He is the first U.S. secretary of state to ever visit Hiroshima, where around 140,000 were killed when the U.S. dropped its atomic bomb in 1945, BBC News wrote.

Mr. Kerry was joined by foreign ministers from the G7 group of nations who are holding talks in the city.

They laid wreaths at the memorial and observed a minute of silence.

The ministers also visited the Bomb Dome, over which the A-bomb exploded, and the nearby Hiroshima museum, which tells the personal stories of people who died.

Read alsoRussian-Japanese conflict around Pacific island arises againMr. Kerry wrote in the museum guestbook that it was "a stark, harsh, compelling reminder not only of our obligation to end the threat of nuclear weapons, but to rededicate all our effort to avoid war itself."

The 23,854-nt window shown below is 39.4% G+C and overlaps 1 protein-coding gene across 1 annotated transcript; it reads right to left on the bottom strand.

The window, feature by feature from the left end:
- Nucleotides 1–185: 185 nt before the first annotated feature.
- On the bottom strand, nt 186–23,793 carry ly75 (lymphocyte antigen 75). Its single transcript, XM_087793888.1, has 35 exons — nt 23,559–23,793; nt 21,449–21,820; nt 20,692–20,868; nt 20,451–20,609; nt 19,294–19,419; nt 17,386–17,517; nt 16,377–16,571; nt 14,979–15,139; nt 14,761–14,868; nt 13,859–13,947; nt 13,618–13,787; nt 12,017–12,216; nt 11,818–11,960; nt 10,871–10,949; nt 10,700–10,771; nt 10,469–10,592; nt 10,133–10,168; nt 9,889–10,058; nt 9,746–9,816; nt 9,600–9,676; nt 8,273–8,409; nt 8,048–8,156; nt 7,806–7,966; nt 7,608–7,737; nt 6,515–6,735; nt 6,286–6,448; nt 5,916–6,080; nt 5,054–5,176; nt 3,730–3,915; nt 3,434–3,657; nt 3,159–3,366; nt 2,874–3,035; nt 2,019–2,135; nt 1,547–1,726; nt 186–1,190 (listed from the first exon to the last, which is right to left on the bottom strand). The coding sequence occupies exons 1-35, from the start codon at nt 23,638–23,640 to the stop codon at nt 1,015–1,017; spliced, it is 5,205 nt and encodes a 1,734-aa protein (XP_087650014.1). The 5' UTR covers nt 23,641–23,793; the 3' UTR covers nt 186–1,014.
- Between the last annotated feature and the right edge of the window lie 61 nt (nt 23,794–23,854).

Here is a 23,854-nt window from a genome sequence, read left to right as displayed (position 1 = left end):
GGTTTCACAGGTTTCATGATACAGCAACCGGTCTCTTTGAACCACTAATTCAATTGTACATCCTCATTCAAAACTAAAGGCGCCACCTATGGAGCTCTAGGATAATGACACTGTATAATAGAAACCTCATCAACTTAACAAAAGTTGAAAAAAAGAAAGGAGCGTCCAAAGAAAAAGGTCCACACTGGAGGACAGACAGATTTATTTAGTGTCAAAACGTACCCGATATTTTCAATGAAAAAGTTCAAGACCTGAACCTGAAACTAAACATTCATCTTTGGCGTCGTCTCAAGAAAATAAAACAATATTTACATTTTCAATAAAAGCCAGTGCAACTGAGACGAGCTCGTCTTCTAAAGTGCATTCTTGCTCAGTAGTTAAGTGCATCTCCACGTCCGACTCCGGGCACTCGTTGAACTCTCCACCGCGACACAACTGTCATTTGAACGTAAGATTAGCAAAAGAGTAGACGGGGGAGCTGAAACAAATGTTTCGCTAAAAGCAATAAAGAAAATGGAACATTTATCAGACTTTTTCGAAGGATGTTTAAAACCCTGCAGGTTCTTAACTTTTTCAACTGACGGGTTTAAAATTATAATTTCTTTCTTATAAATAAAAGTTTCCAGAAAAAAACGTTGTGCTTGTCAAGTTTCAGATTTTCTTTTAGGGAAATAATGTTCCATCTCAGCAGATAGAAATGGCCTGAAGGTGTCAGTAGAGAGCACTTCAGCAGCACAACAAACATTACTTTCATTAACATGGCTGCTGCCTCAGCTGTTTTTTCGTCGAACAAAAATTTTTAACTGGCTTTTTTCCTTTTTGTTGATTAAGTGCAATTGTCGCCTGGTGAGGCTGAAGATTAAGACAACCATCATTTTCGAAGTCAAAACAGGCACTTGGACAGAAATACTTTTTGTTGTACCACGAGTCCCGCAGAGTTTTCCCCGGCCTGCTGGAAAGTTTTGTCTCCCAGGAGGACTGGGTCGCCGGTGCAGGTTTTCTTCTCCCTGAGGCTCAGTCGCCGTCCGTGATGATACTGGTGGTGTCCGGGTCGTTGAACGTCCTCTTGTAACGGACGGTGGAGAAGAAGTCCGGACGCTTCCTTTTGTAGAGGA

Mr. Kerry previously said his time in Hiroshima would "revisit the past and honor those who perished" but stressed that his trip was "about the present and the future."

It also comes amid efforts to strengthen the relationship between the U.S. and Japan, particularly with growing concern about China's assertiveness in territorial disputes in Asia, affecting Japan and other U.S. allies.